MONDAY, Aug. 1 (HealthDay News) -- Four of the world's leading
pulmonary associations have issued new guidelines for the diagnosis
and treatment of chronic obstructive pulmonary disease, one of the
world's leading killers.
While the recommendations are based on more recent studies of
the disorder, they differ little from previous guidelines and are
meant largely to emphasize how critical it is to manage the disease
to reduce hospitalizations, exacerbations and deaths, said lead
author Dr. Amir Qaseem, director of clinical policy in the medical
education division of the American College of Physicians, one of
the four sponsoring organizations.
"We're repeating the message. Chronic obstructive pulmonary disease is the third leading cause of death and . . . the number keeps going up. In 2007, it was the fifth leading cause of death," said Qaseem. "Many patients are still not getting the appropriate care."
The main advice of pulmonologists worldwide is not surprising:
quit smoking, especially if you've already been diagnosed with
chronic obstructive pulmonary disease (COPD). Smoking is the
leading risk factor for COPD.
"Smoking cessation remains key," said Dr. Sandhya Khurana, an assistant professor of medicine in the pulmonary and critical care division at the University of Rochester Medical Center in New York.
And lung damage, once it occurs, is irreversible, said Khurana,
who was not involved with the study that appears in the Aug. 2
issue of the
Annals of Internal Medicine.
COPD is caused by inflammation and constriction of the air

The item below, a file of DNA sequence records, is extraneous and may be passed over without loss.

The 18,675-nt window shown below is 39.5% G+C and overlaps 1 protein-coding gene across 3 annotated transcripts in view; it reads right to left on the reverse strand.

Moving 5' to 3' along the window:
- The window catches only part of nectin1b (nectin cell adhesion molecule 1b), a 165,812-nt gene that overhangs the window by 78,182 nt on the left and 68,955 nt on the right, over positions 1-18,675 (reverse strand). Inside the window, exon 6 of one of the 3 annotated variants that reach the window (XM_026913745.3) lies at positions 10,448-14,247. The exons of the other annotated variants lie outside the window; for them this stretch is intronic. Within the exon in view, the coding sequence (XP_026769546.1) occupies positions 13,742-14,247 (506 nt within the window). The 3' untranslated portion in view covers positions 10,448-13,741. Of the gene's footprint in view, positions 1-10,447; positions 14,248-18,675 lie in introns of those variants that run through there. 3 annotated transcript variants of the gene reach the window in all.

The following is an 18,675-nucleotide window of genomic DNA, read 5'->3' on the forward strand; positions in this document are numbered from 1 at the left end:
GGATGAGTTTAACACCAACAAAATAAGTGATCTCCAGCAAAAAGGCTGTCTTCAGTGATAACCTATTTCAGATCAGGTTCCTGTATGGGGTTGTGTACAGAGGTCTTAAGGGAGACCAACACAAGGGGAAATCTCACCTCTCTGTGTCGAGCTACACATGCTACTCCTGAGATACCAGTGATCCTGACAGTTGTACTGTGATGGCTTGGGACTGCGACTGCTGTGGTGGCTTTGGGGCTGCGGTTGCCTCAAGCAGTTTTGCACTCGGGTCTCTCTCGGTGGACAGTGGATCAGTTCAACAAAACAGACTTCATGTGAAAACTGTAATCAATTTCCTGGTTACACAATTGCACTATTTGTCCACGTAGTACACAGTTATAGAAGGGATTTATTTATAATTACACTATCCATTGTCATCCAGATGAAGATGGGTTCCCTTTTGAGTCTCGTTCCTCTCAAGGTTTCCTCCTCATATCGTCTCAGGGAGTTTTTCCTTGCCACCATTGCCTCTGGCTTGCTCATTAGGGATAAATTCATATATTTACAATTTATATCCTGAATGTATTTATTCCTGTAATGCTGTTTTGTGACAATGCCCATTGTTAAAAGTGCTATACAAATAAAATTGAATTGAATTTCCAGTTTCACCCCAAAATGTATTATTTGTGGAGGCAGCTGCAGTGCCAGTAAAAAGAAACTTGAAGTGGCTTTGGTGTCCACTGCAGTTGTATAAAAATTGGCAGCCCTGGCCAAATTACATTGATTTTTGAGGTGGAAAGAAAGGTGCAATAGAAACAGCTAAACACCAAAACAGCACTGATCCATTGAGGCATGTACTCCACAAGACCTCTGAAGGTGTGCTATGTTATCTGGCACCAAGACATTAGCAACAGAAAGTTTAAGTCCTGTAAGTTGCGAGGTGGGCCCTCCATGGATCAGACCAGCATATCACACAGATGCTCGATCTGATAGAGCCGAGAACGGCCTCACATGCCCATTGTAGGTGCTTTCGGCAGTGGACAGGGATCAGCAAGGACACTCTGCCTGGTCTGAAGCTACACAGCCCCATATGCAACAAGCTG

passages. Symptoms include trouble breathing, shortness of breath
with physical activity, chronic cough and wheezing.
The authors recommended that spirometry should only be used to
diagnose COPD in patients who already have symptoms. Spirometry is
a pulmonary function test which measures how much air a person
expels while exhaling (a measure called FEV1). "Spirometry is not
beneficial in patients who do not have respiratory symptoms even if
they have risk factors," Qaseem said.
Patients with COPD who don't have symptoms shouldn't be treated
as no real benefit has been shown.
Patients whose FEV1 is less than 60 percent and who also have
symptoms can get better outcomes with inhaled beta-agonists,
anticholinergics and corticosteroids.
These same drugs may benefit patients with an FEV1 of 60 percent
to 80 percent, though the evidence here is not as strong.
When FEV1 drops below 50 percent, patients with symptoms may
benefit from pulmonary rehabilitation.
And for patients who have severe shortness of breath, doctors
should prescribe oxygen.
The American Lung Association has more on